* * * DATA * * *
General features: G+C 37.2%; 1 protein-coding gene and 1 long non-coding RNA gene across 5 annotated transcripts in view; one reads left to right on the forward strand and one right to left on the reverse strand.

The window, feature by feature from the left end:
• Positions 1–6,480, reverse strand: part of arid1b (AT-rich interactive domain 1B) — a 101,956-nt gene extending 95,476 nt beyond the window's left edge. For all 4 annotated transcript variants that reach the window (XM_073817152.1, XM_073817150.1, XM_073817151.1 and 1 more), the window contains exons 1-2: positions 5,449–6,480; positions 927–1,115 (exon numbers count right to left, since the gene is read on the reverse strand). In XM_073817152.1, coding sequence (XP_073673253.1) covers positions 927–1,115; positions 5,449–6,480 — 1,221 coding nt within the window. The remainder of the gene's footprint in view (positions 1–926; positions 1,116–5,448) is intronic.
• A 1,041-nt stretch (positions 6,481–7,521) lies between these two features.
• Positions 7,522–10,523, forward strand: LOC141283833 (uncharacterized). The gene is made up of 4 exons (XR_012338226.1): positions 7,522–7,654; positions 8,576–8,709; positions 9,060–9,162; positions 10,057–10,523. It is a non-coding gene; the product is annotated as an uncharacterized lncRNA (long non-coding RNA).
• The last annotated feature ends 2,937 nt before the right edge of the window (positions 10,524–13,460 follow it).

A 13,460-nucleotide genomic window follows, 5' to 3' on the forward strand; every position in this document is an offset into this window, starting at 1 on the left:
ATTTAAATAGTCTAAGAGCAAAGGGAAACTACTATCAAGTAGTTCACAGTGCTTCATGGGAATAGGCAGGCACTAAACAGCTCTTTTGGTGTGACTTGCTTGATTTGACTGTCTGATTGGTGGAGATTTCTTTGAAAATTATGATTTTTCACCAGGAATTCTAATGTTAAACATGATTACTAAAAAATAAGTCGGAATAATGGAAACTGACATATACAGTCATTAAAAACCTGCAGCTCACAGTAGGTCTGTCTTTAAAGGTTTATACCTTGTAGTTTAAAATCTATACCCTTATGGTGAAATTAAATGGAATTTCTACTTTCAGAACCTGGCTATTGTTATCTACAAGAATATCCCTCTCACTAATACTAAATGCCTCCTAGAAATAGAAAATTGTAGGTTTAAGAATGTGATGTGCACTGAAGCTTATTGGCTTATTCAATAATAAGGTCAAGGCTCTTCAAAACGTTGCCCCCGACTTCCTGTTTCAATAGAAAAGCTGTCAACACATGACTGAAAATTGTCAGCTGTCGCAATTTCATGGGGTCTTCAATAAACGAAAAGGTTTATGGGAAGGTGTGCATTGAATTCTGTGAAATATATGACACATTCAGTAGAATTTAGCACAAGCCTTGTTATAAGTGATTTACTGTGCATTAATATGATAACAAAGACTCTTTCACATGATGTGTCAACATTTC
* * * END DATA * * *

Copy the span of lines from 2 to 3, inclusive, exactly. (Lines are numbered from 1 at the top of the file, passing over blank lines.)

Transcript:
The window, feature by feature from the left end:
• Positions 1–6,480, reverse strand: part of arid1b (AT-rich interactive domain 1B) — a 101,956-nt gene extending 95,476 nt beyond the window's left edge. For all 4 annotated transcript variants that reach the window (XM_073817152.1, XM_073817150.1, XM_073817151.1 and 1 more), the window contains exons 1-2: positions 5,449–6,480; positions 927–1,115 (exon numbers count right to left, since the gene is read on the reverse strand). In XM_073817152.1, coding sequence (XP_073673253.1) covers positions 927–1,115; positions 5,449–6,480 — 1,221 coding nt within the window. The remainder of the gene's footprint in view (positions 1–926; positions 1,116–5,448) is intronic.